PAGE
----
Encrypted Buffer - Documentation

TL;TR

The Encrypted Buffer module implements a compile time C/C++ buffer encryption and obfuscation to hide your static C/C++ buffers such as encryption keys, primes, initialization vectors or any sort of static resources.

Every encrypted buffer uses unique generated keys and primes in every single software build. This sort of protection guarantees a high hurdle and wall against potential attackers, since the protection is unique by buffer and build.

Problem: buffers.

We are referring to a buffer as a constant and static block of memory in your program. Whenever you use such a block of memory in your application the compiler and linker will place this most likely to a constant data segment in your program. A very common use case includes storing encryption keys, hashes or signatures in your program. 

The following code illustrates this.

char buf[4] = { 0x10, 0x20, 0x30, 0x40 }

int main(int argc, char**)
{
    LOG("initialize decryption");

    // Call some library function to initialize some decryption and sensitive information..
    if (!library_function_init(buf, 4)) { return -1; }
    LOG("decryption initialized");

    LOG("reading all sensitive information now")
    library_function_read_data(...)
} 

As you can see – in this code we initialize some function and pass a buffer including 4 bytes. Let it be some kind of password to decrypt some very sensitive information.

How is this code an issue?

While you can do this – or similar things – and it is absolutely fine – it is easy for attackers to automatically extract your buffer that is used to decrypt your sensitive information.

This code becomes an issue because you attempted to protect your information but it is fairly simple to extract the key to decrypt the buffer.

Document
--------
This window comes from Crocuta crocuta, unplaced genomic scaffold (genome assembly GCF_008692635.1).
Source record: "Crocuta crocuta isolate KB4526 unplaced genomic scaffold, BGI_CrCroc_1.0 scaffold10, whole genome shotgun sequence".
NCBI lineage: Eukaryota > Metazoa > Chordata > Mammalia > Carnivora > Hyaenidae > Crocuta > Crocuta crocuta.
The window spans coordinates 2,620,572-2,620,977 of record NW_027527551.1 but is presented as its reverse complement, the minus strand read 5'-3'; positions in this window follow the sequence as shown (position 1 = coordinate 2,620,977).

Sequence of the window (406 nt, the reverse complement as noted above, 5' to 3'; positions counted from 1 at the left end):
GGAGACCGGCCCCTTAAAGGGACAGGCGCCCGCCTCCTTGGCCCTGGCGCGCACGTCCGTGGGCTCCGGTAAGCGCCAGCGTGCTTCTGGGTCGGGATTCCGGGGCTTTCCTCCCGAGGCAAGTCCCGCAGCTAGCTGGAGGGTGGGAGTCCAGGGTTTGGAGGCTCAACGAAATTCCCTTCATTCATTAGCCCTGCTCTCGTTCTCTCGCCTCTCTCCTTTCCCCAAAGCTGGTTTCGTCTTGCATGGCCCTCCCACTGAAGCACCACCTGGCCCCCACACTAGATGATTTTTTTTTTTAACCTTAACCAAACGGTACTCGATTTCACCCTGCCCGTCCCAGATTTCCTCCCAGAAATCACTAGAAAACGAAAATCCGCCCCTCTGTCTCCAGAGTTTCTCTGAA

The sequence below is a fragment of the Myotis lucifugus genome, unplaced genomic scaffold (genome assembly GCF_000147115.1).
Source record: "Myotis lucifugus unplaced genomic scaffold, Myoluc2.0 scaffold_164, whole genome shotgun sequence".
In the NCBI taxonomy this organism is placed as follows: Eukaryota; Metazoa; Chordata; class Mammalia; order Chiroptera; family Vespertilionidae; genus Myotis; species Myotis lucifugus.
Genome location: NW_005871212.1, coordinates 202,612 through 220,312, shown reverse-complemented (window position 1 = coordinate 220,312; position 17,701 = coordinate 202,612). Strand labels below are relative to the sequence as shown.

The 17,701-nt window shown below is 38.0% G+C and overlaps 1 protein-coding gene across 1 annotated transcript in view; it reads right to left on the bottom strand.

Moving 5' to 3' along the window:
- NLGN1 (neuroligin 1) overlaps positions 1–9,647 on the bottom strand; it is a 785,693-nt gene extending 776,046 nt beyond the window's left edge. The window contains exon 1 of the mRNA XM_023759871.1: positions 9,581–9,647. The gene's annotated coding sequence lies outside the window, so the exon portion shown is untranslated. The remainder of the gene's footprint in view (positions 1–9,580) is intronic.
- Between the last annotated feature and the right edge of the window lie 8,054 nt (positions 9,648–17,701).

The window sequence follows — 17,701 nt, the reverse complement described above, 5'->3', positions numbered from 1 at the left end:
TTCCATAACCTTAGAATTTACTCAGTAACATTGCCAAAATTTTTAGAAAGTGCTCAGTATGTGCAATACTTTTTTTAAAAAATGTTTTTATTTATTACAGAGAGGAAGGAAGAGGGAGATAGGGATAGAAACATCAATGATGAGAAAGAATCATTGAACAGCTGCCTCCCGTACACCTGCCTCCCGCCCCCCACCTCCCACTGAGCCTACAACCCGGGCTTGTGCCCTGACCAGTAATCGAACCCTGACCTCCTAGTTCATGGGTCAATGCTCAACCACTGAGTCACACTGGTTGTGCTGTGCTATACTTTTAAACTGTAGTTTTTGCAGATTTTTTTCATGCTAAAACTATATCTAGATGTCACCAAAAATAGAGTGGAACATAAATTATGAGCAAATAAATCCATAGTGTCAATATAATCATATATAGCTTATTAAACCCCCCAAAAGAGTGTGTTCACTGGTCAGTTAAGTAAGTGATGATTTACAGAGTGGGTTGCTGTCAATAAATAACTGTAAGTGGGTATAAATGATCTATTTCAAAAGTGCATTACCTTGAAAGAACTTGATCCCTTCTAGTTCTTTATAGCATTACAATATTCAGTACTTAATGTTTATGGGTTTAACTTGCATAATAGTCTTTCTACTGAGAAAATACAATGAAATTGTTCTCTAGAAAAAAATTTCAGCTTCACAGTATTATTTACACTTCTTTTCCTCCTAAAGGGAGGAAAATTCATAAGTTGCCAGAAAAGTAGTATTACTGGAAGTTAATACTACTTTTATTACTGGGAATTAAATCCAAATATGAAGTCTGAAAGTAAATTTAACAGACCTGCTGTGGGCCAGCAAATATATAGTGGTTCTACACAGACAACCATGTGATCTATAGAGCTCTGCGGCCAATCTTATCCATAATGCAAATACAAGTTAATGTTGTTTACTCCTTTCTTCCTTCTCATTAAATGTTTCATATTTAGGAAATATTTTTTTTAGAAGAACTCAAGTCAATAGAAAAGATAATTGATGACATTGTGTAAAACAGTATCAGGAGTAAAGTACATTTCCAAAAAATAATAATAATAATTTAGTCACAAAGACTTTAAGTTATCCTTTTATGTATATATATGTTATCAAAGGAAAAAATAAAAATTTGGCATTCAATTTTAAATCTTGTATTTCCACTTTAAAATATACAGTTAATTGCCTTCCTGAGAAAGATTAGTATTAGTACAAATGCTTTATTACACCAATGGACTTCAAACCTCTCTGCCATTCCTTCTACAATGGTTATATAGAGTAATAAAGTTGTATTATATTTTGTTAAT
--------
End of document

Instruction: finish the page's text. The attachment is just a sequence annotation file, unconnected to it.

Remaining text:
Solution: encrypted buffers.

As discussed earlier in this page we provide a compile-time obfuscation to all kinds of static buffers.

This compile-time buffer obfuscation brings the following advantages:

  • Compiler generates code on the stack and it is obfuscated on the stack.
  • Even if you don’t change your buffers’ content the obfuscated buffer will change on every single compilation of your software.
  • It gives an extra hurdle to attackers since the generated code makes common disassemblers and attackers busy.

 

Below is a minimal example that shows how to use antispy SDK – Encrypted Buffer module.

auto buf = ANTISPY_OBFUSCATED_BUFFER("\x00\x10\x20\x30", 4)

int main(int argc, char**)
{
    LOG("initialize decryption");

    // Call some library function to initialize some decryption and sensitive information..
    if (!library_function_init(buf, 4)) { return -1; }
    LOG("decryption initialized");

    LOG("reading all sensitive information now")
    library_function_read_data(...)
} 

We have changed one line of code that changes the initialization of the buffer and everything else just works ‘as is’, though the code that the compiler is about to generate is totally different since the buffer is put on the stack – obfuscated.

P.S.: Never use plain text strings in sensitive-information code paths. We have you covered with String Encryption.

Disassembly

Using the default encryption strategy the compiler generates an obfuscated buffer on the stack and decrypts it while accessing.

mov     r8d, dword ptr cs:aJcj         ; "åûåÂ"
mov     [rsp+78h+var_54], r8d
xor     r8b, 86h                       ; decrypt 1st -> 0x00
movzx   edx, byte ptr [rsp+78h+var_54+1]
xor     dl, 86h                        ; decrypt 2nd -> 0x10
movzx   ecx, byte ptr [rsp+78h+var_54+2]
xor     cl, 86h                        ; decrypt 3rd -> 0x20
movzx   eax, byte ptr [rsp+78h+var_54+3]
xor     al, 86h                        ; decrypt 4th -> 0x30
mov     byte ptr [rsp+78h+var_58], r8b
mov     byte ptr [rsp+78h+var_58+1], dl
mov     byte ptr [rsp+78h+var_58+2], cl
mov     byte ptr [rsp+78h+var_58+3], al
mov     qword ptr [rsp+78h+var_40+8], 0Fh
mov     qword ptr [rsp+78h+var_40], 4
mov     eax, [rsp+78h+var_58]
mov     dword ptr [rsp+78h+var_50], eax
mov     byte ptr [rsp+78h+var_50+4], 0
movups  xmm0, [rsp+78h+var_50]
movups  [rsp+78h+var_30], xmm0
movups  xmm1, [rsp+78h+var_40]
movups  [rsp+78h+var_20], xmm1
xor     edi, edi
lea     rbx, [rsp+78h+var_30]
db      66h, 66h
nop     word ptr [rax+rax+00000000h]